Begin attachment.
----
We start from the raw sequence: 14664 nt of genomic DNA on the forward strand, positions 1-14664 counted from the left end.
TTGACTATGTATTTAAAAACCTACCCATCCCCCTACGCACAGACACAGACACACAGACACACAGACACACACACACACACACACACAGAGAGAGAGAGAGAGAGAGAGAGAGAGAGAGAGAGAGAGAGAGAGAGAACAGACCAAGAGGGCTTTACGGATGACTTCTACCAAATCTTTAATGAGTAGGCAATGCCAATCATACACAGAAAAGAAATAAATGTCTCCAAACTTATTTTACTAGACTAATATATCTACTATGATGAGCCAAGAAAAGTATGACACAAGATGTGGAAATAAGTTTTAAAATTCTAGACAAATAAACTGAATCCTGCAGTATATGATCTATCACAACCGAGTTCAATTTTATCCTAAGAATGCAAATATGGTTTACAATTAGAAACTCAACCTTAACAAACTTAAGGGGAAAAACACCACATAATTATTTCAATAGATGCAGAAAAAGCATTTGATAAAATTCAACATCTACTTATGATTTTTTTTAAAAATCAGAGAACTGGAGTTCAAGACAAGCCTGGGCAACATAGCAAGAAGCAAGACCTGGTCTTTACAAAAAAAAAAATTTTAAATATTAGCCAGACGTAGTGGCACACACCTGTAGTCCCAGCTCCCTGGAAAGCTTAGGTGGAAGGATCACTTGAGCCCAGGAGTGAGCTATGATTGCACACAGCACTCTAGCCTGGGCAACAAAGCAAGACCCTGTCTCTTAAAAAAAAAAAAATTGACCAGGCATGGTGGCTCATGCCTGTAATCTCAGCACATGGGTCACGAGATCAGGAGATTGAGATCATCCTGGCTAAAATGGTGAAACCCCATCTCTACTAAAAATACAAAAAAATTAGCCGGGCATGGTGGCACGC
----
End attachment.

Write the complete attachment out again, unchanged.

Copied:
We start from the raw sequence: 14664 nt of genomic DNA on the forward strand, positions 1-14664 counted from the left end.
TTGACTATGTATTTAAAAACCTACCCATCCCCCTACGCACAGACACAGACACACAGACACACAGACACACACACACACACACACACAGAGAGAGAGAGAGAGAGAGAGAGAGAGAGAGAGAGAGAGAGAGAGAGAACAGACCAAGAGGGCTTTACGGATGACTTCTACCAAATCTTTAATGAGTAGGCAATGCCAATCATACACAGAAAAGAAATAAATGTCTCCAAACTTATTTTACTAGACTAATATATCTACTATGATGAGCCAAGAAAAGTATGACACAAGATGTGGAAATAAGTTTTAAAATTCTAGACAAATAAACTGAATCCTGCAGTATATGATCTATCACAACCGAGTTCAATTTTATCCTAAGAATGCAAATATGGTTTACAATTAGAAACTCAACCTTAACAAACTTAAGGGGAAAAACACCACATAATTATTTCAATAGATGCAGAAAAAGCATTTGATAAAATTCAACATCTACTTATGATTTTTTTTAAAAATCAGAGAACTGGAGTTCAAGACAAGCCTGGGCAACATAGCAAGAAGCAAGACCTGGTCTTTACAAAAAAAAAAATTTTAAATATTAGCCAGACGTAGTGGCACACACCTGTAGTCCCAGCTCCCTGGAAAGCTTAGGTGGAAGGATCACTTGAGCCCAGGAGTGAGCTATGATTGCACACAGCACTCTAGCCTGGGCAACAAAGCAAGACCCTGTCTCTTAAAAAAAAAAAAATTGACCAGGCATGGTGGCTCATGCCTGTAATCTCAGCACATGGGTCACGAGATCAGGAGATTGAGATCATCCTGGCTAAAATGGTGAAACCCCATCTCTACTAAAAATACAAAAAAATTAGCCGGGCATGGTGGCACGC